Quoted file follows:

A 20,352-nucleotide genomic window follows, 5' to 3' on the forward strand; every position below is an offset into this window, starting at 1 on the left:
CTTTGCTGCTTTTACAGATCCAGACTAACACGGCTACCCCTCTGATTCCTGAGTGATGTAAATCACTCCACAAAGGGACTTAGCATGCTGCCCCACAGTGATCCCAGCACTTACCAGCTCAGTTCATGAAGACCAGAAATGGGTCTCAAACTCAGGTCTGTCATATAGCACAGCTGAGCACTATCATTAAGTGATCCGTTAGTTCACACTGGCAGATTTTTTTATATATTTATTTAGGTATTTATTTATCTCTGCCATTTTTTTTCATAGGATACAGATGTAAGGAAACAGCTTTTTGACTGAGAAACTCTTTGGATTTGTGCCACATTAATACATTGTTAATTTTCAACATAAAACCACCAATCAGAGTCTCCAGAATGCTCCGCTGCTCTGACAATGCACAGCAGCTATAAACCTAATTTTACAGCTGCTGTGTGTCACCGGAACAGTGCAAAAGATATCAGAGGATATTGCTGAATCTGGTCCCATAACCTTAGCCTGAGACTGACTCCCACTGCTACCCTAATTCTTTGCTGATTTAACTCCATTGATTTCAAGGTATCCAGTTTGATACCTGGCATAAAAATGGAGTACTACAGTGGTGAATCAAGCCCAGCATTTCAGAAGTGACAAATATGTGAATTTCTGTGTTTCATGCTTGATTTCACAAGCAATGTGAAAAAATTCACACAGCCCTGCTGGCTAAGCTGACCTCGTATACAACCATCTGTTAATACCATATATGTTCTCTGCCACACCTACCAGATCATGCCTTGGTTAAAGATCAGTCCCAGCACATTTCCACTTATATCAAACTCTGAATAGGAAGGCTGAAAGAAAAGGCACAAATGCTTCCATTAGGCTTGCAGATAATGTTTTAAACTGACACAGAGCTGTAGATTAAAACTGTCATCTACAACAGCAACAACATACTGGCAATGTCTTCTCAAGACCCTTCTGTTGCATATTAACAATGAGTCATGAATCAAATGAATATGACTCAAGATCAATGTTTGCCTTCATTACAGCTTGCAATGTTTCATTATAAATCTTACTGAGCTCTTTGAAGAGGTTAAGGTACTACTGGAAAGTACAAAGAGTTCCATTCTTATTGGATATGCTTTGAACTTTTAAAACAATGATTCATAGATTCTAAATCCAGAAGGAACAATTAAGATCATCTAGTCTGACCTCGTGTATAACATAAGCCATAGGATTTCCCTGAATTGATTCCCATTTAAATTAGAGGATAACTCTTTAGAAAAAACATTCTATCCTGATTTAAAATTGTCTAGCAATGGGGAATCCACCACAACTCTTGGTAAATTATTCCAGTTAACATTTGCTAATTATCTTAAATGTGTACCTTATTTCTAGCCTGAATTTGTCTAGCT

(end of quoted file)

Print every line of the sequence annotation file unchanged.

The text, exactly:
A 20,352-nucleotide genomic window follows, 5' to 3' on the forward strand; every position below is an offset into this window, starting at 1 on the left:
CTTTGCTGCTTTTACAGATCCAGACTAACACGGCTACCCCTCTGATTCCTGAGTGATGTAAATCACTCCACAAAGGGACTTAGCATGCTGCCCCACAGTGATCCCAGCACTTACCAGCTCAGTTCATGAAGACCAGAAATGGGTCTCAAACTCAGGTCTGTCATATAGCACAGCTGAGCACTATCATTAAGTGATCCGTTAGTTCACACTGGCAGATTTTTTTATATATTTATTTAGGTATTTATTTATCTCTGCCATTTTTTTTCATAGGATACAGATGTAAGGAAACAGCTTTTTGACTGAGAAACTCTTTGGATTTGTGCCACATTAATACATTGTTAATTTTCAACATAAAACCACCAATCAGAGTCTCCAGAATGCTCCGCTGCTCTGACAATGCACAGCAGCTATAAACCTAATTTTACAGCTGCTGTGTGTCACCGGAACAGTGCAAAAGATATCAGAGGATATTGCTGAATCTGGTCCCATAACCTTAGCCTGAGACTGACTCCCACTGCTACCCTAATTCTTTGCTGATTTAACTCCATTGATTTCAAGGTATCCAGTTTGATACCTGGCATAAAAATGGAGTACTACAGTGGTGAATCAAGCCCAGCATTTCAGAAGTGACAAATATGTGAATTTCTGTGTTTCATGCTTGATTTCACAAGCAATGTGAAAAAATTCACACAGCCCTGCTGGCTAAGCTGACCTCGTATACAACCATCTGTTAATACCATATATGTTCTCTGCCACACCTACCAGATCATGCCTTGGTTAAAGATCAGTCCCAGCACATTTCCACTTATATCAAACTCTGAATAGGAAGGCTGAAAGAAAAGGCACAAATGCTTCCATTAGGCTTGCAGATAATGTTTTAAACTGACACAGAGCTGTAGATTAAAACTGTCATCTACAACAGCAACAACATACTGGCAATGTCTTCTCAAGACCCTTCTGTTGCATATTAACAATGAGTCATGAATCAAATGAATATGACTCAAGATCAATGTTTGCCTTCATTACAGCTTGCAATGTTTCATTATAAATCTTACTGAGCTCTTTGAAGAGGTTAAGGTACTACTGGAAAGTACAAAGAGTTCCATTCTTATTGGATATGCTTTGAACTTTTAAAACAATGATTCATAGATTCTAAATCCAGAAGGAACAATTAAGATCATCTAGTCTGACCTCGTGTATAACATAAGCCATAGGATTTCCCTGAATTGATTCCCATTTAAATTAGAGGATAACTCTTTAGAAAAAACATTCTATCCTGATTTAAAATTGTCTAGCAATGGGGAATCCACCACAACTCTTGGTAAATTATTCCAGTTAACATTTGCTAATTATCTTAAATGTGTACCTTATTTCTAGCCTGAATTTGTCTAGCT